Below are detailed photos of iboga:
|Roots and bark|
What are the benefits of iboga?
Ibogaine extracted from the root of liboga, helps fight drug addiction. It is very effective in fighting addictions to nicotine, alcohol, heroin, cocaine and methadone. This plant has extraordinary healing powers.
Ibogaine treatments have become an alternative solution for treating addictions.
In addition, new properties have been highlighted. Liboga helps the brain to reorganize and the nerve pathways to regenerate by releasing neurotrophin.
Warning: Be careful with the doses of iboga you take. Iboga has a hallucinogenic effect. It requires medical monitoring. We don’t have fun with it.
The use of ibogaine in traditional and western medicine..
- Ibogaine in traditional medicine
For a very long time, Pygmies have used iboga root. It has a more traditional use in African societies. That is to say, we use this plant to heal, but also for curative, physiological and psychological purposes.
The Bwiti cult of the Mitsogo of Gabon, the Fangs of North Gabon and Cameroon practice the culture of their ancestors by using iboga in their initiation rites. For them, iboga is the tree of knowledge of which the Bible speaks. A sacred wood with priceless power. The warriors and hunters of these tribes used ibogaine to fight fatigue. Others used it to get in touch with the spirit of their ancestors. During group celebrations, dancers took this plant as a stimulant.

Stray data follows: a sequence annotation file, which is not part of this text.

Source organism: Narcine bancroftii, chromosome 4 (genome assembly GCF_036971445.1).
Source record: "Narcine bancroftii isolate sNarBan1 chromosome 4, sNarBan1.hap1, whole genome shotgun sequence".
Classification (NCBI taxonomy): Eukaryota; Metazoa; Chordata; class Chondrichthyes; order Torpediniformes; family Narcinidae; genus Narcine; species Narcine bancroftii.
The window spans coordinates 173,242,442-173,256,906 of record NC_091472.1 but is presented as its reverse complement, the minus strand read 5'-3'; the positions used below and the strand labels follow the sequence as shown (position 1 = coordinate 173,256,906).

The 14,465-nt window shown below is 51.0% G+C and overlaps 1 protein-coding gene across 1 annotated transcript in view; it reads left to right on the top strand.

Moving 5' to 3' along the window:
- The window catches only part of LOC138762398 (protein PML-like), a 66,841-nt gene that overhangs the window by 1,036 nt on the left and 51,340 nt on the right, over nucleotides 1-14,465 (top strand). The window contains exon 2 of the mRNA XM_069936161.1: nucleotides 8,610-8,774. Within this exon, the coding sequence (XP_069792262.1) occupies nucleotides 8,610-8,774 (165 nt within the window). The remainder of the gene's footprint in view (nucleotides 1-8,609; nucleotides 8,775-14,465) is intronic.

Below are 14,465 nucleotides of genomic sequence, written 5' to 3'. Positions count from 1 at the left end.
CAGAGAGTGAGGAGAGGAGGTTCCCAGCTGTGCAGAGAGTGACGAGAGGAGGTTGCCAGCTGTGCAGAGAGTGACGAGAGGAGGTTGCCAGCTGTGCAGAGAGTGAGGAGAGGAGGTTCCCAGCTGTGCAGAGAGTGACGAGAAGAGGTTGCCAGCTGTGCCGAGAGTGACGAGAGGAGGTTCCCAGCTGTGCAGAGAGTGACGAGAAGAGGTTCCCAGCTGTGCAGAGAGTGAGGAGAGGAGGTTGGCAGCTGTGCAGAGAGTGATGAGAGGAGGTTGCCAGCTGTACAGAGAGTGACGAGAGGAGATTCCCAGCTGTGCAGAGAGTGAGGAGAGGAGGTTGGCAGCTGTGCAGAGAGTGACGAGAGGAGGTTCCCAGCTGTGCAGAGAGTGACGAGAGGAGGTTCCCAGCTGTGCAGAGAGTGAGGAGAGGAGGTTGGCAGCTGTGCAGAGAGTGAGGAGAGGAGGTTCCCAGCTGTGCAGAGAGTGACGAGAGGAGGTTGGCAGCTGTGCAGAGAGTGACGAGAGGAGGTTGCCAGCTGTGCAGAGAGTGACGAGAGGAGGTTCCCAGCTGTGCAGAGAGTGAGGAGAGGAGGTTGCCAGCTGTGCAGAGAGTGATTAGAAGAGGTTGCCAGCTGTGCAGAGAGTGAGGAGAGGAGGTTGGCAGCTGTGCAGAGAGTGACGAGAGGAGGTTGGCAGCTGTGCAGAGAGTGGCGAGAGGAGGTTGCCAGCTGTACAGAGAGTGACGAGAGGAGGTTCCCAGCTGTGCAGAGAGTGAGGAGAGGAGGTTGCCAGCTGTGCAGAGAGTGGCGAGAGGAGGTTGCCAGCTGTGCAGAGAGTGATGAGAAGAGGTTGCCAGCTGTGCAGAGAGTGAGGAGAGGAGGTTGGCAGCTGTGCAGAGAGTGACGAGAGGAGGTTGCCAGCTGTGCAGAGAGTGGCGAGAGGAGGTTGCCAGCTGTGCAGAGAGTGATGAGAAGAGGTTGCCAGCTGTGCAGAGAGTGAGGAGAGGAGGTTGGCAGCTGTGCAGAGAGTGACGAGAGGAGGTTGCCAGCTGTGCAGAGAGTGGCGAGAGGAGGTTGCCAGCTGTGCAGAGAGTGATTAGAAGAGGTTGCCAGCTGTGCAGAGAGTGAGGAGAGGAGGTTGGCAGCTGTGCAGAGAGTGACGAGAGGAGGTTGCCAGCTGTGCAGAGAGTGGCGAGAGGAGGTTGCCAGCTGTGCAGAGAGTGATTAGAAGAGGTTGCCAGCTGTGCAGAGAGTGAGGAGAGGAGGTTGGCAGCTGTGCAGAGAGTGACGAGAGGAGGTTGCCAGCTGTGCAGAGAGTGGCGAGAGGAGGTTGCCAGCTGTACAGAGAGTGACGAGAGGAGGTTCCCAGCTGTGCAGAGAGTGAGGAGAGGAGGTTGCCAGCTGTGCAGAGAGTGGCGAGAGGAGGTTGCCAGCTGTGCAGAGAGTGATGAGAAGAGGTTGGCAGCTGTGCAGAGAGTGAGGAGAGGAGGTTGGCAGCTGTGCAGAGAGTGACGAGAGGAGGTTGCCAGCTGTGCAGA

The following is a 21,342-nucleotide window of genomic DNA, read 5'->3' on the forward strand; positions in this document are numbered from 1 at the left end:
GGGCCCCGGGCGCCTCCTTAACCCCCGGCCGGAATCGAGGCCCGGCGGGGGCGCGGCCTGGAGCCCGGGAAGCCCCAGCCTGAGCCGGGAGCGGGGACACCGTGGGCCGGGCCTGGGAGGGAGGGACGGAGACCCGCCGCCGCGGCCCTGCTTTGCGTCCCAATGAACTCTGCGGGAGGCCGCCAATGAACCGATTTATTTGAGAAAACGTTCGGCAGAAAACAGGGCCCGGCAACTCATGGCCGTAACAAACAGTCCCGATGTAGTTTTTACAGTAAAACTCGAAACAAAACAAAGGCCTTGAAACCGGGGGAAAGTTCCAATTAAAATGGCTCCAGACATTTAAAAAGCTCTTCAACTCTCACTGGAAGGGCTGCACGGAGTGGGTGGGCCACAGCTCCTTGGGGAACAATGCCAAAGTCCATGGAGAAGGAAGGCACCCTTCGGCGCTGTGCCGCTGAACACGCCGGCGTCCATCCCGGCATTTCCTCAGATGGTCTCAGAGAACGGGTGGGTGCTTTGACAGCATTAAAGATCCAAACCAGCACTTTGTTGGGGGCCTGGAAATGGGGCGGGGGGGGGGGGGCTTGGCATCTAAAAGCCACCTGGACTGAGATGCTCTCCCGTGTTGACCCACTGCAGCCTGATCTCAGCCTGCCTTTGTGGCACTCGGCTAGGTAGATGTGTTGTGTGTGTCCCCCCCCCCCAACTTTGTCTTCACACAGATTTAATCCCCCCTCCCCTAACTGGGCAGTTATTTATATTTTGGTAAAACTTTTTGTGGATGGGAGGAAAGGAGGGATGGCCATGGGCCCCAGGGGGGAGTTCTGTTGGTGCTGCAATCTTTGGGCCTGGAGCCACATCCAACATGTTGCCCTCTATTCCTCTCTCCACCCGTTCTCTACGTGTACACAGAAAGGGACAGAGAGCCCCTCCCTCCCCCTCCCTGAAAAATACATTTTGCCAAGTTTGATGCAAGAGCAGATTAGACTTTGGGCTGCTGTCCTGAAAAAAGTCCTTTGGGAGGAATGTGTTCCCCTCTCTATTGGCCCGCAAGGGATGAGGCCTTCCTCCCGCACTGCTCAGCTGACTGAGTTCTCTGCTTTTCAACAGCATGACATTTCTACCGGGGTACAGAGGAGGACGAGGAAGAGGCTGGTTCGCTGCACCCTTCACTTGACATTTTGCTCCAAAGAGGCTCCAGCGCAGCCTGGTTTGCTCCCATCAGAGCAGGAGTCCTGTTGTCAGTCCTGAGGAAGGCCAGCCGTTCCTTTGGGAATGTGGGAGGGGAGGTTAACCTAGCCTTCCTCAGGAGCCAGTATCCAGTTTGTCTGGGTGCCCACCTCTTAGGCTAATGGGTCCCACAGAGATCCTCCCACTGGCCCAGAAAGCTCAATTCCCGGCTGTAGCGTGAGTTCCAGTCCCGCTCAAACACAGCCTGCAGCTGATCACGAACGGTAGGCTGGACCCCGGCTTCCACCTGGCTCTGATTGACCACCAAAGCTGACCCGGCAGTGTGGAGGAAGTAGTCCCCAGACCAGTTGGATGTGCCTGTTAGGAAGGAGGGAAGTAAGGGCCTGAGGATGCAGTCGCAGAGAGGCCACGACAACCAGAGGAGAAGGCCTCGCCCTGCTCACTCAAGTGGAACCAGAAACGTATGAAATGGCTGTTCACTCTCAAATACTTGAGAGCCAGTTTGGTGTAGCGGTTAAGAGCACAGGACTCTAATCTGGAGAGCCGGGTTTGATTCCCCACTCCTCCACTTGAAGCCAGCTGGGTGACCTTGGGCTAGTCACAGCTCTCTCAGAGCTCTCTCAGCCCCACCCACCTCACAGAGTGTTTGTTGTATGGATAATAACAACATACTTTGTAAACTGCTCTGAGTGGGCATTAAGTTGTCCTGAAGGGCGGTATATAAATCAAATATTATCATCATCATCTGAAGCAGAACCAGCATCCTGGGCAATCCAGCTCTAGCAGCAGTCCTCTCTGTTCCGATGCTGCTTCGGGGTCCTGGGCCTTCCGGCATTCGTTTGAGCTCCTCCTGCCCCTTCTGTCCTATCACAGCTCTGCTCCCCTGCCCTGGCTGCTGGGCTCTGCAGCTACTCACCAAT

The President of Gabon Léon Mba was a member of the Bwiti cult and defended this practice before the French colonial administrations.
- Ibogaine in Western societies
History & chronology of iboga
In Western societies, many researchers around the world are researching iboga. They are particularly interested in these abilities to stop addictions to heroin, cocaine, methadone, alcohol, nicotine.
|1864||The first description of T. iboga is published. A sample is brought to France from Gabon. A published description of the ceremonial use of T. iboga in Gabon appeared in 1885. In 1889, it was called Tabernanthe iboga.|